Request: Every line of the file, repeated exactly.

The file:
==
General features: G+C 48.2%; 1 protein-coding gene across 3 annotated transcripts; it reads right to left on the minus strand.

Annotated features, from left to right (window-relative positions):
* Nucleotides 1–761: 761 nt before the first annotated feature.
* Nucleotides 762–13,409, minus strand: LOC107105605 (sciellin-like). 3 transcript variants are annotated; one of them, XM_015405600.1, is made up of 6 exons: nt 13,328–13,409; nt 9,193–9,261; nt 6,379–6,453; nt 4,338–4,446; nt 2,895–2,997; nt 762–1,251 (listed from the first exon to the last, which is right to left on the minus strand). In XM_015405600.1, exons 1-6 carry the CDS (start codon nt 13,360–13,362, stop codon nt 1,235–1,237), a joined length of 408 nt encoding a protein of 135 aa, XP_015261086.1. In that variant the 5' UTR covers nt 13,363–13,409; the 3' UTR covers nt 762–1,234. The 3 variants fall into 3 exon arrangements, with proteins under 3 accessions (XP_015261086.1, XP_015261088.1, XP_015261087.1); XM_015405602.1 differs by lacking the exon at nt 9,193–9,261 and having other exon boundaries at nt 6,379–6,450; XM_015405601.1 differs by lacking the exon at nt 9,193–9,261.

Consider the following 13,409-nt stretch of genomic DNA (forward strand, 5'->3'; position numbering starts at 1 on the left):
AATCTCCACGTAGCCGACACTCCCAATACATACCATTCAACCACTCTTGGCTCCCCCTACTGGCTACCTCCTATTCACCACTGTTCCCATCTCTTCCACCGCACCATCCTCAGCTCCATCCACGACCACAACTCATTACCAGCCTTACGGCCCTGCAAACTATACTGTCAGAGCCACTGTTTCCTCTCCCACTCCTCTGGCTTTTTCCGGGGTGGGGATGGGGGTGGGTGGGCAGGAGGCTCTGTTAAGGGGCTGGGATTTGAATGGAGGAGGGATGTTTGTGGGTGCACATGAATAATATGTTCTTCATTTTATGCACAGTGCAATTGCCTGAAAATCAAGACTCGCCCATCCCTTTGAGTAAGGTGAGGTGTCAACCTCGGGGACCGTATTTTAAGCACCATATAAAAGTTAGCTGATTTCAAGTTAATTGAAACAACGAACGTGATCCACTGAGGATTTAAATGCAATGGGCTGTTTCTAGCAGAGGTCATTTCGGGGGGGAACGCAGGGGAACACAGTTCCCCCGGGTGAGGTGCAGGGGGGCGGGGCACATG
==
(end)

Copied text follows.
General features: G+C 48.2%; 1 protein-coding gene across 3 annotated transcripts; it reads right to left on the minus strand.

Annotated features, from left to right (window-relative positions):
* Nucleotides 1–761: 761 nt before the first annotated feature.
* Nucleotides 762–13,409, minus strand: LOC107105605 (sciellin-like). 3 transcript variants are annotated; one of them, XM_015405600.1, is made up of 6 exons: nt 13,328–13,409; nt 9,193–9,261; nt 6,379–6,453; nt 4,338–4,446; nt 2,895–2,997; nt 762–1,251 (listed from the first exon to the last, which is right to left on the minus strand). In XM_015405600.1, exons 1-6 carry the CDS (start codon nt 13,360–13,362, stop codon nt 1,235–1,237), a joined length of 408 nt encoding a protein of 135 aa, XP_015261086.1. In that variant the 5' UTR covers nt 13,363–13,409; the 3' UTR covers nt 762–1,234. The 3 variants fall into 3 exon arrangements, with proteins under 3 accessions (XP_015261086.1, XP_015261088.1, XP_015261087.1); XM_015405602.1 differs by lacking the exon at nt 9,193–9,261 and having other exon boundaries at nt 6,379–6,450; XM_015405601.1 differs by lacking the exon at nt 9,193–9,261.

Consider the following 13,409-nt stretch of genomic DNA (forward strand, 5'->3'; position numbering starts at 1 on the left):
AATCTCCACGTAGCCGACACTCCCAATACATACCATTCAACCACTCTTGGCTCCCCCTACTGGCTACCTCCTATTCACCACTGTTCCCATCTCTTCCACCGCACCATCCTCAGCTCCATCCACGACCACAACTCATTACCAGCCTTACGGCCCTGCAAACTATACTGTCAGAGCCACTGTTTCCTCTCCCACTCCTCTGGCTTTTTCCGGGGTGGGGATGGGGGTGGGTGGGCAGGAGGCTCTGTTAAGGGGCTGGGATTTGAATGGAGGAGGGATGTTTGTGGGTGCACATGAATAATATGTTCTTCATTTTATGCACAGTGCAATTGCCTGAAAATCAAGACTCGCCCATCCCTTTGAGTAAGGTGAGGTGTCAACCTCGGGGACCGTATTTTAAGCACCATATAAAAGTTAGCTGATTTCAAGTTAATTGAAACAACGAACGTGATCCACTGAGGATTTAAATGCAATGGGCTGTTTCTAGCAGAGGTCATTTCGGGGGGGAACGCAGGGGAACACAGTTCCCCCGGGTGAGGTGCAGGGGGGCGGGGCACATG